“From a banker’s perspective, I saw WEMCO’s potential,” Stanford said. “But the bank was not seeing it. I wanted to help the family see what their financial statements were telling the bank and why the bank was not realizing their company’s potential.”
Stanford used the financial statements to run monthly and quarterly reports that tracked business ratio improvement. Ratios use myriad components – like working capital, cash flow, liabilities, and more – in order to analyze larger-scale characteristics like efficiency, profitability and leverage.
“WEMCO’s ratios continued improving,” Stanford said, “so I worked with them to find a lender who saw it the same way.”
He provided the company with a list of possible banks and bankers that he believed would understand WEMCO’s ratios, vision, goals and potential. The company investigated and visited with some options and selected a large bank with a global scope. “Our new bank has refinanced us and set us up to continue to grow,” Rouse said.
For example, with a larger line of credit, WEMCO can take advantage of discounts offered by its suppliers when they are paid sooner, Rouse said. Stanford added that the company now has sufficient working capital to make a name for itself in aerospace – one of WEMCO’s newer areas of manufacturing.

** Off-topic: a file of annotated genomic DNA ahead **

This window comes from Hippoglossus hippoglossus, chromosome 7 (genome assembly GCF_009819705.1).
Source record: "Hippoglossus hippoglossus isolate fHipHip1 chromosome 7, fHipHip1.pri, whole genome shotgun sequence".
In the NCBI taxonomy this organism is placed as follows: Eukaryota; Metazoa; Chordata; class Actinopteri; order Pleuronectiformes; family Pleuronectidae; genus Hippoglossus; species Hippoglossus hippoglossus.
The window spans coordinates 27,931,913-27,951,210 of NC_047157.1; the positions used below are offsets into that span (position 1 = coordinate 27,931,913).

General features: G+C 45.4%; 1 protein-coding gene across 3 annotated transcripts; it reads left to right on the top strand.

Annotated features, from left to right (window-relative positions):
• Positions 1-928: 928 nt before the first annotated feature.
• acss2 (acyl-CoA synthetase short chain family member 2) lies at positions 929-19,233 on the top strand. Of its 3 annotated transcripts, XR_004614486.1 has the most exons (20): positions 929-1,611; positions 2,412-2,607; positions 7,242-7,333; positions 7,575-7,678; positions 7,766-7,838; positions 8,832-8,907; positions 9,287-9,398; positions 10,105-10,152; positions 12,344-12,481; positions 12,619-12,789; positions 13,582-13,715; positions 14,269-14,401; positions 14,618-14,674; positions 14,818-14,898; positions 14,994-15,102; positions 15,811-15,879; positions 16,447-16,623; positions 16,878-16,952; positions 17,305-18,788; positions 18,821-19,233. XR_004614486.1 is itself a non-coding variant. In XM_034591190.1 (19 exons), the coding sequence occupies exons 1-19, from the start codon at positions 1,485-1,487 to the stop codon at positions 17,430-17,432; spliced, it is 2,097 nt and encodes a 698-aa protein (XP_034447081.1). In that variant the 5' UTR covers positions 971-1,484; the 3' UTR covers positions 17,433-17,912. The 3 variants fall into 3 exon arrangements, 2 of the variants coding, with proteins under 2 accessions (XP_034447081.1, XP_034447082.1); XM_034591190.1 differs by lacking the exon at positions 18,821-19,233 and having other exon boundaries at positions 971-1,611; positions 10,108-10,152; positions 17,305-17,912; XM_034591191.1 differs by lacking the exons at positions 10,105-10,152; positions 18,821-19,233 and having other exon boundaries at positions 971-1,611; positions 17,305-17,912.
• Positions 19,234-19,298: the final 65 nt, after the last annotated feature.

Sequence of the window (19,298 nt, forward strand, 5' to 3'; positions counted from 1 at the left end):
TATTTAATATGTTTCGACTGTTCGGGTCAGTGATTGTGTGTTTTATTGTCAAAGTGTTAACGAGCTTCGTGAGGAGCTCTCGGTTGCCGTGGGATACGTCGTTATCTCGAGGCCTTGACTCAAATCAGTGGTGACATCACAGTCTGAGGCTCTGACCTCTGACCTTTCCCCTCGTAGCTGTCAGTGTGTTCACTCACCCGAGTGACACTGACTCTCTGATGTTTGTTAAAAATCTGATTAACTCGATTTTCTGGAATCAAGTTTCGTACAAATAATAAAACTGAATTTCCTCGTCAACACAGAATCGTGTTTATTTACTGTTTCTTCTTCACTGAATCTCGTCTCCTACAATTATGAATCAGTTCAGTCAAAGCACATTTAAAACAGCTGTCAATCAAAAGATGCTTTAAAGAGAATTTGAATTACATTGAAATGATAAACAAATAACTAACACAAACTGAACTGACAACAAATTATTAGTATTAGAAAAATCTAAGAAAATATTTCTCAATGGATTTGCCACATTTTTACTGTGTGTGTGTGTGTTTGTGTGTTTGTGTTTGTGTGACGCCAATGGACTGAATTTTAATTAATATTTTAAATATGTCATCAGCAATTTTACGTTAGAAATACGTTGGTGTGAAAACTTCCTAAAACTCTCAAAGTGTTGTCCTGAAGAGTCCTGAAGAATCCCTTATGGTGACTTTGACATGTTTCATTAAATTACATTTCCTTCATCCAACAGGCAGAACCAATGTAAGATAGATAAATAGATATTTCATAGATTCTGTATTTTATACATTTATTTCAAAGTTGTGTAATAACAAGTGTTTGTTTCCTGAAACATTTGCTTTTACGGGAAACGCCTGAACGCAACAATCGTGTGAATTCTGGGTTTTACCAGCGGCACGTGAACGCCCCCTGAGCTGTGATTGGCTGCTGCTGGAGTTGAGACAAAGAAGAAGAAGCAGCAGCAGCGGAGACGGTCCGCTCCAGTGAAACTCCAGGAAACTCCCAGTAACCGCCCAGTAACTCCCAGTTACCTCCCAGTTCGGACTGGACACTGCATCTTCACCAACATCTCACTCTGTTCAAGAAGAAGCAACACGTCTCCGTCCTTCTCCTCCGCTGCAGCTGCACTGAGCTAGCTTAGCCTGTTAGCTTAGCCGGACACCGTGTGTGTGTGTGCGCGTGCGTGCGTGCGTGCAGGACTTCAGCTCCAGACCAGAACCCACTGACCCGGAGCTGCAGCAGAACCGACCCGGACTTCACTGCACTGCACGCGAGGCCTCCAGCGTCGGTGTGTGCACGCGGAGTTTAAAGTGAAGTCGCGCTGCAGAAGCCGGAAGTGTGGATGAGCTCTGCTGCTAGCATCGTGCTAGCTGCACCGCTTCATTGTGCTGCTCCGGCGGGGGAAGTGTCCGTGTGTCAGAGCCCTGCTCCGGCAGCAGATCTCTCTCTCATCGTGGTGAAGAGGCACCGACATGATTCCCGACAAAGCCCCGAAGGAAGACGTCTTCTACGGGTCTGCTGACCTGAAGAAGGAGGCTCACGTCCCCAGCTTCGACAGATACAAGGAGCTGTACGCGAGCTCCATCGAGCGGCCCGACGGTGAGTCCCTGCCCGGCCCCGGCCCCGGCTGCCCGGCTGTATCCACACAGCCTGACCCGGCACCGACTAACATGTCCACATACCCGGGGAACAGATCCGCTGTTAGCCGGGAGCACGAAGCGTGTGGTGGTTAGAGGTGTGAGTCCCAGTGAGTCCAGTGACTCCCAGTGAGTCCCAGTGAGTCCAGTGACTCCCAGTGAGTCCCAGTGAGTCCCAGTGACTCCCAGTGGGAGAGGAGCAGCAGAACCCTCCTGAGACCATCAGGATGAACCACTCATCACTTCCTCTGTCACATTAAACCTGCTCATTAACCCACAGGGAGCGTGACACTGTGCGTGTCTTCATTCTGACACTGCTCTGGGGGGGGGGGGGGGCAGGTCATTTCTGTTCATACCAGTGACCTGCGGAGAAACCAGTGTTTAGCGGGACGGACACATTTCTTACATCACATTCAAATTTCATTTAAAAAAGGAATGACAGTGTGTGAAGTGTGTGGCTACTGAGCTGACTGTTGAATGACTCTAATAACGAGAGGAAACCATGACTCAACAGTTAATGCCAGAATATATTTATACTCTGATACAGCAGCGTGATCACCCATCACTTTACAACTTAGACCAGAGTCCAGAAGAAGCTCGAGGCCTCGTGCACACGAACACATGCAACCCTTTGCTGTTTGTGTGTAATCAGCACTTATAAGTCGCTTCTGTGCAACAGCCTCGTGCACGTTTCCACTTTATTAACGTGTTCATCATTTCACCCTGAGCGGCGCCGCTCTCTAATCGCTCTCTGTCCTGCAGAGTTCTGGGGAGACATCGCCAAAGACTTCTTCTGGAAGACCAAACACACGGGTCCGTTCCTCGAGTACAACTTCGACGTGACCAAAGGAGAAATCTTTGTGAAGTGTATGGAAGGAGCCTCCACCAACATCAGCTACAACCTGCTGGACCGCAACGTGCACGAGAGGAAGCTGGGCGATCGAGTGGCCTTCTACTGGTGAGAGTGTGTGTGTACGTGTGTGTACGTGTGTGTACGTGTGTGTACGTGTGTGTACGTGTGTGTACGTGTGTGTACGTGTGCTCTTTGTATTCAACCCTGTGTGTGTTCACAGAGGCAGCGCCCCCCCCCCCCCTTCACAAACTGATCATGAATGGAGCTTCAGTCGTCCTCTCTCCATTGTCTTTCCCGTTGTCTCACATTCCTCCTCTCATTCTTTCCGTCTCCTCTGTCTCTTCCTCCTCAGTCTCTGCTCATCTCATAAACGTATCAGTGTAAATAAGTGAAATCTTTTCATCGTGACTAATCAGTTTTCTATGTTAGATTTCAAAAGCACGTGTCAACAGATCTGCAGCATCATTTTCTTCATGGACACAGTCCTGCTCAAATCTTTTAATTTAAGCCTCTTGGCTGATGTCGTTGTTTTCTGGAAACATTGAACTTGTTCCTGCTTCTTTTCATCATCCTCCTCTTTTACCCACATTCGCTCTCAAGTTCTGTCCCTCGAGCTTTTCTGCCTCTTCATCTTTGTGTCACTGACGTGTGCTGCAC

Building in opportunities for employee training, advancement
Not so new is its commitment to employees. WEMCO’s website explains that Juston Rouse has “made it his mission to grow the business so he could share his knowledge and give the same opportunities to as many other people as possible.”
Lisa Rouse, director in WEMCO human resources, “is not really an HR manager, to keep the company from trouble,” Juston Rouse said, “but she’s an employee coach. She works with employees to help them make more money, take on more responsibility, determine how they can advance their careers.
“This is part of why we promote so much from within,” he said. It’s not a hard-and-fast policy, but “has just worked better. Employees tend to follow someone who has also done the job and worked it alongside them.